Virat Kohli India
Eyes firmly on the ball for India captain Virat Kohli on day one of the third Test against New Zealand, October 8, 2016Reuters

Virat Kohli is someone who revels in answering his critics by letting that magical bat of his do the talking. Under a little bit of pressure over his lack of scores in this Test series against New Zealand, the India captain scored a chanceless, brilliantly-compiled century – his first at home since February 2013 – to put his team in a real position of strength after day one of the third match in Indore.

After winning the toss for the seventh consecutive time at home, Kohli decided to bat first, and that proved to be the right decision, after a couple of "ooh they could be in trouble here" moments.

From 100/3, when Cheteshwar Pujara failed to make full use of a start again, Kohli (103 n.o., 191b, 10x4) and Ajinkya Rahane (79 n.o., 172b, 9x4, 1x6) came together to put on an unbeaten 167-run partnership for the fourth wicket to take the wind out of the Kiwi sails. As a result of that partnership, India finished day one on 267 for three in 90 overs, a really good score on a wicket that isn't easy to play strokes on and will deteriorate sooner than most.

When that coin was tossed up by Kohli, it was almost inevitable that Williamson would call wrong, and with the pitch already showing up cracks on day one, the decision to bat first was an easy one for the India skipper.

Murali Vijay had said, before the start of the match, that the only day that this pitch would be good to bat on would be day one, and he looked in the mood for a few runs, playing a couple of gorgeous cover drives for boundaries.

Gautam Gambhir, making his return to the India team after two years, also started in strong fashion – his first three scoring shots were four, six and six, with both of those maximums coming off pull shots off short balls from Matt Henry. India raced to 26 in four overs as a result, and there was a feeling of "this is going to be a long day for the New Zealand bowlers" creeping in.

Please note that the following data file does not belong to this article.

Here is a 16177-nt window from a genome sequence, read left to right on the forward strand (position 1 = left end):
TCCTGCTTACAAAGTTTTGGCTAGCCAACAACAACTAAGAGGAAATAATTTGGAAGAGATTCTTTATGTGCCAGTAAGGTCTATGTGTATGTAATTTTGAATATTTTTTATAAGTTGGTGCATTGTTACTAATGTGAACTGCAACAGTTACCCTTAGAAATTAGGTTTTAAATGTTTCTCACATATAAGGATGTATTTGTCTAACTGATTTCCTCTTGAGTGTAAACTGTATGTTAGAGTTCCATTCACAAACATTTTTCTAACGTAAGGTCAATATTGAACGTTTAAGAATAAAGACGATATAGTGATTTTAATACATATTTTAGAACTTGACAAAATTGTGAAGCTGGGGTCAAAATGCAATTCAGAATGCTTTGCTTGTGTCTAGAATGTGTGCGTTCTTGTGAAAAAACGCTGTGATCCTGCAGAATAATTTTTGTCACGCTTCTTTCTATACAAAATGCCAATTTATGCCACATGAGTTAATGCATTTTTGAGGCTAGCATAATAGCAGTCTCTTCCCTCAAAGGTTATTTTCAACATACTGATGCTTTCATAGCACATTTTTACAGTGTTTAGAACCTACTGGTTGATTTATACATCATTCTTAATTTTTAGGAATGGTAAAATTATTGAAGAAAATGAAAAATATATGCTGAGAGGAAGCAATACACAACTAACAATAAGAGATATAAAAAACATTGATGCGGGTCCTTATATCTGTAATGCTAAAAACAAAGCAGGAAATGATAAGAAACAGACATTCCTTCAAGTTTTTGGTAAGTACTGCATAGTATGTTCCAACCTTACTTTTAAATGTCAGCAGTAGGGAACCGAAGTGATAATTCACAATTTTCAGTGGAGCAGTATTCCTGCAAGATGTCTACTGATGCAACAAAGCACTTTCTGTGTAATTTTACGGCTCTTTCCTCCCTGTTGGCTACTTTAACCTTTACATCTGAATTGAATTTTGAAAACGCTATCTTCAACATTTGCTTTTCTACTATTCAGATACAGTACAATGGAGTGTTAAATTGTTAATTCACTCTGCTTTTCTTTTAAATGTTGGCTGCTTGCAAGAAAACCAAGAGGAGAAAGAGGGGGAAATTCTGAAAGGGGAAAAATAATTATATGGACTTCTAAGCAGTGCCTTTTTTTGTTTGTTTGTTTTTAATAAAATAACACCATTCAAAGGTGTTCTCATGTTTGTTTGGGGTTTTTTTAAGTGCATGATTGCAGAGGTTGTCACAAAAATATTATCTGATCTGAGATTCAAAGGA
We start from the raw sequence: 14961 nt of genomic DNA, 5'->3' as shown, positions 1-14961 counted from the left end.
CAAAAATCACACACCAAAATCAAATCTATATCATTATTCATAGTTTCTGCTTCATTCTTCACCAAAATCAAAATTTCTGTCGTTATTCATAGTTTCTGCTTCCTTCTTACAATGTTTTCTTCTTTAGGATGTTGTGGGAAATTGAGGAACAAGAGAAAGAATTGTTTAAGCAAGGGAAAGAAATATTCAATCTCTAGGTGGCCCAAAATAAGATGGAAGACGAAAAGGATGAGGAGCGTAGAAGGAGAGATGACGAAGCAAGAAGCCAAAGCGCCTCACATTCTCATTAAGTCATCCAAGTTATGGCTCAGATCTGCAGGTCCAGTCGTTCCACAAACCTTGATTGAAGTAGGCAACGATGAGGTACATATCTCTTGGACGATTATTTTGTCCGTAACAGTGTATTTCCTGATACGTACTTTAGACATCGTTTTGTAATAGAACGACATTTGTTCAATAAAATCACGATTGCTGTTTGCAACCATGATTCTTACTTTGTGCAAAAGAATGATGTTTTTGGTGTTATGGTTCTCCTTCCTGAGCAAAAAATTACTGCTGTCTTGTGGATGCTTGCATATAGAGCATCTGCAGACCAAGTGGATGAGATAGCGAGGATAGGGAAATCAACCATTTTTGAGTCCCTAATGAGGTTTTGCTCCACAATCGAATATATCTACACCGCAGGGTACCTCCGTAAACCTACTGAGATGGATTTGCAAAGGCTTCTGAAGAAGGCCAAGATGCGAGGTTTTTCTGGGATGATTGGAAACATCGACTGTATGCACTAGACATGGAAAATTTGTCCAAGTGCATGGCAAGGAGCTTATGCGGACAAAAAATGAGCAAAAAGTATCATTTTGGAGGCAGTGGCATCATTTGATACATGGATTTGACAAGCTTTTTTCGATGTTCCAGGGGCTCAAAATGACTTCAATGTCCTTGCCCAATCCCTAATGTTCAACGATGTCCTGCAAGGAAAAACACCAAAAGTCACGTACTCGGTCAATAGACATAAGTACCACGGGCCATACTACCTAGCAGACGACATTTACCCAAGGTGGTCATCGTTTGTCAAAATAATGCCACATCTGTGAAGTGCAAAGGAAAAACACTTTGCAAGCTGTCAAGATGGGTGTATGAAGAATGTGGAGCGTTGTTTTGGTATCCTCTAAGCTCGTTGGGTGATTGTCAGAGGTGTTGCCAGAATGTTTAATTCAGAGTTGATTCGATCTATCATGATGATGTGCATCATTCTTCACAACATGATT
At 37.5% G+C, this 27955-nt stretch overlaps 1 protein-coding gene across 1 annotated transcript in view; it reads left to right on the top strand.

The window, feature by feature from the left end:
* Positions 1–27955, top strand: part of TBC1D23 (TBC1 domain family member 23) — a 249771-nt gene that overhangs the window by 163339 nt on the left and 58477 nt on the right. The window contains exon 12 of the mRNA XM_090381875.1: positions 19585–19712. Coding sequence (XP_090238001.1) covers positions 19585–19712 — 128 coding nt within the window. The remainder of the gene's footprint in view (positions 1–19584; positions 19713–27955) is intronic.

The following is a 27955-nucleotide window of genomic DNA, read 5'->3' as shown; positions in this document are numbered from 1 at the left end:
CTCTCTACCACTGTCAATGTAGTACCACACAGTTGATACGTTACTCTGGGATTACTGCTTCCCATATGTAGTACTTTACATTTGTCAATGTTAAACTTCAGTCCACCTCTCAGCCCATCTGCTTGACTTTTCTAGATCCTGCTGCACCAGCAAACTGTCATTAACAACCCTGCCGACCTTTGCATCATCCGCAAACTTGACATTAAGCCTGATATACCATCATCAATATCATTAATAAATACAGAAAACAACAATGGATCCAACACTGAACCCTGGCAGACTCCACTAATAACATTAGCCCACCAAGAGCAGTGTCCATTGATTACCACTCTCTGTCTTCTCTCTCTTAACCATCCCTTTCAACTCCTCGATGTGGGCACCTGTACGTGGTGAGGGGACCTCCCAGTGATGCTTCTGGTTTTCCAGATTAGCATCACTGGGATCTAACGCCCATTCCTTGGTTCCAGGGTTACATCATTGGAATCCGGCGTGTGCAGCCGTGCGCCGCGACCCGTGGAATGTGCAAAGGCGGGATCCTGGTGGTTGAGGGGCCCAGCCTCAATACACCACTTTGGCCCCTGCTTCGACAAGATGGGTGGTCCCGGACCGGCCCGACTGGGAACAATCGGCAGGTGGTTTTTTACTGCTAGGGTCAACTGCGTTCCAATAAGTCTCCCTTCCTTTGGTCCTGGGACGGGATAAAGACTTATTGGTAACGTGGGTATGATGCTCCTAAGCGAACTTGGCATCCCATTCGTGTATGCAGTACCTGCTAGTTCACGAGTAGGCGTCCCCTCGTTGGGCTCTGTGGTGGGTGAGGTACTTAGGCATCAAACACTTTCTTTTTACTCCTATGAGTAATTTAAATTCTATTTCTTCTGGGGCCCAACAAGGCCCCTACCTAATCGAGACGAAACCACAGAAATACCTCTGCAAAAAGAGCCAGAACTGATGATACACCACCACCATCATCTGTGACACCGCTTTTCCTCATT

However, Williamson, such an underrated captain, realising the need for a change of pace, in more ways than one, brought on the off-spinner Jeetan Patel and the he duly struck. Vijay (10, 18b, 2x4) was unlucky as a flick off the inside half of his bat went straight to Tom Latham at short leg, with the fielder hanging on brilliantly after a couple of juggles.

Gautam Gambhir India New Zealand
Gautam Gambhir plays a shot through the offside during his 29-run stay at the crease on day one of the third Test match, October 8, 2016Reuters

The pace of scoring slowed down considerably after that wicket, but even so, India looked in control, with Cheteshwar Pujara looking determined to make a big one. Gambhir was equally resolute, and it seemed like India were headed to Lunch in a strong position only for Trent Boult to skid a ball through and hit Gambhir (29, 53b, 3x4, 2x6) on the back pad right in front of off-stump.

Kohli (7, 14b, 1x4) came in and got his eye in, while making sure India would not lose anymore wickets as the home team went into Lunch on 75 for two in 26 overs.

Pujara and Kohli would have envisaged scoring a few more runs, hoping the pitch would ease up as the ball got older, but the Kiwis did a brilliant job of plugging the runs. On top of that, the spinners Patel and Mitchell Santner came into play as well and it soon became a battle of attrition.

One of those mini battles was won by Santner, who produced the magic left-arm spinner's delivery to dismiss Pujara (41, 108b, 6x4). The batsman could not decide on whether to go back or forward to the delivery, got caught in the crease, played the angle of the ball, but once it pitched, it just turned enough to beat the outside edge and clip off-stump.

It was beautiful bowling from Santner, and the only regret that New Zealand will have is that they could not pick up a few more before Tea.

Kohli always looked good in the middle, but Rahane's stay at the crease was a proper battle. There were a couple of plays and misses, a ball that jumped off his arm guard, a pull shot that just fell short of the man in the deep, an edge that fell a touch short of first slip and more, but to his credit, he hung in there, and despite more struggles with the short ball in the final session, refused to give his wicket away.

From 148/3 at Tea, India upped the run rate a little, with a fair few of those runs coming when New Zealand took the new ball in over number 81. It was during that spell as well that Kohli got his hundred, a one-day drop and run, which gave the large crowd at the Holkar Stadium, hosting a Test match for the first time, another reason to celebrate a wonderful day of cricket.

Fall of wickets: India: 26/1, Murali Vijay (4.5 overs); 60/2, Gautam Gambhir (19.5 overs); 100/3, Cheteshwar Pujara (36 overs).

Bowling: New Zealand: Trent Boult 16-2-54-1; Matt Henry 20-3-65-0; Jeetan Patel 24-3-65-1; Mitchell Santner 19-3-53-1; Jimmy Neesham 11-1-27-0.

Session scoring: First session: 75/2 in 26 overs. Second session: 73/1 in 30 overs. Third session: 119/0 in 34 overs.

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